There can be no doubt that military conflict between France and England dominated European history in the fourteenth and fifteenth centuries. This war is of considerable interest both because of its duration and the number of theatres in which it was fought. In this book, Hundred Years' War expert Dr Anne Curry reveals how the war can reveal much about the changing nature of warfare: the rise of infantry and the demise of the knight; the impact of increased use of gunpowder and the effect of the wars on generations of people around it.
About the Author
Dr Anne Curry is Senior Lecturer in History at the University of Reading. Her researches have focused particularly on English military organization during the occupation of Normandy, 1415-50. She has published two books, 'The Hundred Years' War' and 'The Battle of Agincourt: Sources and Interpretations', and edited 'Arms, Armies and Fortifications of the Hundred Years War', 'England and Normandy in the Middle Ages', and 'Agincourt: Henry V, Sir Thomas Erpingham and the Triumph of the English Archers'.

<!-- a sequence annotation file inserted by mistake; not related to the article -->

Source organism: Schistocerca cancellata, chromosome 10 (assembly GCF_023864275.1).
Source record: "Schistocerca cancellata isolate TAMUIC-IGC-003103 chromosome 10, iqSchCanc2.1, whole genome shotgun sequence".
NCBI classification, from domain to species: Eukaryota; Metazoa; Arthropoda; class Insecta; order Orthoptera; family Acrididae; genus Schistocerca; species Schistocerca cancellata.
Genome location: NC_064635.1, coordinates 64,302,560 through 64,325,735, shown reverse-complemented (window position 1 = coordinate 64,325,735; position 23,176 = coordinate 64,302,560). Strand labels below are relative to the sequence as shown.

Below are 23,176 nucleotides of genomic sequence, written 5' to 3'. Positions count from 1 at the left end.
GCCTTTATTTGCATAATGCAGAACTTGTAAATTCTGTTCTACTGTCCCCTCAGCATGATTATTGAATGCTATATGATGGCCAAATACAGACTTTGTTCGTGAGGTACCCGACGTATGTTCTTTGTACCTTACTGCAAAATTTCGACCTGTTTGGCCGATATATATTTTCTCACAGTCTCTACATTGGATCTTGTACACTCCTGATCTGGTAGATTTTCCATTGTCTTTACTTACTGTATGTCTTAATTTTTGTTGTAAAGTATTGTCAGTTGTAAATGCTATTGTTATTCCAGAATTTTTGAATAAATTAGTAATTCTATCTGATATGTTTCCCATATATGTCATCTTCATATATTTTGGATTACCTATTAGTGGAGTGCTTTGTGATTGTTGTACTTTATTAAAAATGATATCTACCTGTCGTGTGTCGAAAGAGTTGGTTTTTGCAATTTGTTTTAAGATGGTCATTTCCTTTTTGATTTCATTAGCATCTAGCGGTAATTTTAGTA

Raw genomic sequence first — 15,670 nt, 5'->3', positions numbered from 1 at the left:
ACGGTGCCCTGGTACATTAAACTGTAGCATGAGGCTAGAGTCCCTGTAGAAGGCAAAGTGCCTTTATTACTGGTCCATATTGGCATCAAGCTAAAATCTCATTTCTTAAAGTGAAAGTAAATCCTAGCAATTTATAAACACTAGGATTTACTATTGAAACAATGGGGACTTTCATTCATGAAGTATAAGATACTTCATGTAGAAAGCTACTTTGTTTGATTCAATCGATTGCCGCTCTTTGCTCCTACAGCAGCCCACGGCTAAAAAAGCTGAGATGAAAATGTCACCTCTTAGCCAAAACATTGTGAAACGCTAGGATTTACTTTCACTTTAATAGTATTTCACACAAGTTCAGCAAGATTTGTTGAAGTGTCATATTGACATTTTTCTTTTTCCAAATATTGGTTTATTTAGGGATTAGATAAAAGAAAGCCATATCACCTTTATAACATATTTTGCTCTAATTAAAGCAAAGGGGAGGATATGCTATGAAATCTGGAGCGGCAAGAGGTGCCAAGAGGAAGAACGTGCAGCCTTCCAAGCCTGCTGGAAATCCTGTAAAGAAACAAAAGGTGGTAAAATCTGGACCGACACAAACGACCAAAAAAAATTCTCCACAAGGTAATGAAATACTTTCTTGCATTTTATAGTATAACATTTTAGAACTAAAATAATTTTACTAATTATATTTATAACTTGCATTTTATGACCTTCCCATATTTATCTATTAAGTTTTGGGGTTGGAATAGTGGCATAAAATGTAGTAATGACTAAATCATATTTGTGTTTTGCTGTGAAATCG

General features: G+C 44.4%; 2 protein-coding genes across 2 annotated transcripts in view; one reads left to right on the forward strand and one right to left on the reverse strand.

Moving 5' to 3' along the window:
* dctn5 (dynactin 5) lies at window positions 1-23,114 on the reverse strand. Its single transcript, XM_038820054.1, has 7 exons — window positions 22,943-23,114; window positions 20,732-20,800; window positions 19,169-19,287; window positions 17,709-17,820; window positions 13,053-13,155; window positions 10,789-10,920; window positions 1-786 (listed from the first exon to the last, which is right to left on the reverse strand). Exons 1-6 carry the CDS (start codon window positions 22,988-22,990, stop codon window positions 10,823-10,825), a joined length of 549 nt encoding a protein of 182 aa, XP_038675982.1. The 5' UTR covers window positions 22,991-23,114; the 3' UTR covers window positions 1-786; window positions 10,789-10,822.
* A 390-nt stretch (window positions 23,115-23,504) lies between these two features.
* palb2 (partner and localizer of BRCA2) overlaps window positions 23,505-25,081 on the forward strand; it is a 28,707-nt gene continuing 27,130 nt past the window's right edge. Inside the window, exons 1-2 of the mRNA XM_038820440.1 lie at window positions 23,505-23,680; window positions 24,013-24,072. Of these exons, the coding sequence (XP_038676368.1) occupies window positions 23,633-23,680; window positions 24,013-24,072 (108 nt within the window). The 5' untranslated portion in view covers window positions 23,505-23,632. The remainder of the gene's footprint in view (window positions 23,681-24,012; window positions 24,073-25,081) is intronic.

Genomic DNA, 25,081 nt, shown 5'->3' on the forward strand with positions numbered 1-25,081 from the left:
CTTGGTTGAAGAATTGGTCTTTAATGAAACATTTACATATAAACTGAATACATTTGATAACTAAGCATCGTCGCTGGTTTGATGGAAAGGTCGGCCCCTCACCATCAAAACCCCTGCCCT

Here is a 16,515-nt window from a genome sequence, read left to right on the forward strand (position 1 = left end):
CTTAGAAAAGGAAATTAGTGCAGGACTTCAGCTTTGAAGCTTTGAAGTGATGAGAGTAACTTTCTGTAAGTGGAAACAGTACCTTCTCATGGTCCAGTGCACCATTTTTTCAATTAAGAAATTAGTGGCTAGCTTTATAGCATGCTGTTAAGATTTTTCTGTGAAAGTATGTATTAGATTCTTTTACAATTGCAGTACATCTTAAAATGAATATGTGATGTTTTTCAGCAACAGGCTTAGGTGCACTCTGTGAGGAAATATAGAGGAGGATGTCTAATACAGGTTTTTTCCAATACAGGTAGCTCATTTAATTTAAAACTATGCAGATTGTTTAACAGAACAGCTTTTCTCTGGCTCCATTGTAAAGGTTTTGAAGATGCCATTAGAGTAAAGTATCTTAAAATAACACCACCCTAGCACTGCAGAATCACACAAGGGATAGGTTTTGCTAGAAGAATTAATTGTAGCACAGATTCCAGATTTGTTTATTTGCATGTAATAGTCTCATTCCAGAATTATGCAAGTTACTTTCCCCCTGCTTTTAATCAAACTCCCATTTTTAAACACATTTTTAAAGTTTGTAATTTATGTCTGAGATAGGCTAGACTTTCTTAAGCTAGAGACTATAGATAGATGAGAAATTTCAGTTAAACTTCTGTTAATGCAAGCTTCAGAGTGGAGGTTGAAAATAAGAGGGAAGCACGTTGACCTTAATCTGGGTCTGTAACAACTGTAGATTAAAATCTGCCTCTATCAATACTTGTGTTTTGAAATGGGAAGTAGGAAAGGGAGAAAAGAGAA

Very short book on a very large and complex subject. Part of a series called "Essential Histories" all of which follow the same layout and format, commissioned by Osprey Publishing to academic authors. Graphics are excellent. The content quality of this series varies widely, this volume by Anne Curry is generally regarded as one of the better ones. For a 4 or 5 hour overview it is very good. I wish she had provided more historical contextual insight, as to why events were important - but she can not be faulted for sticking to the facts.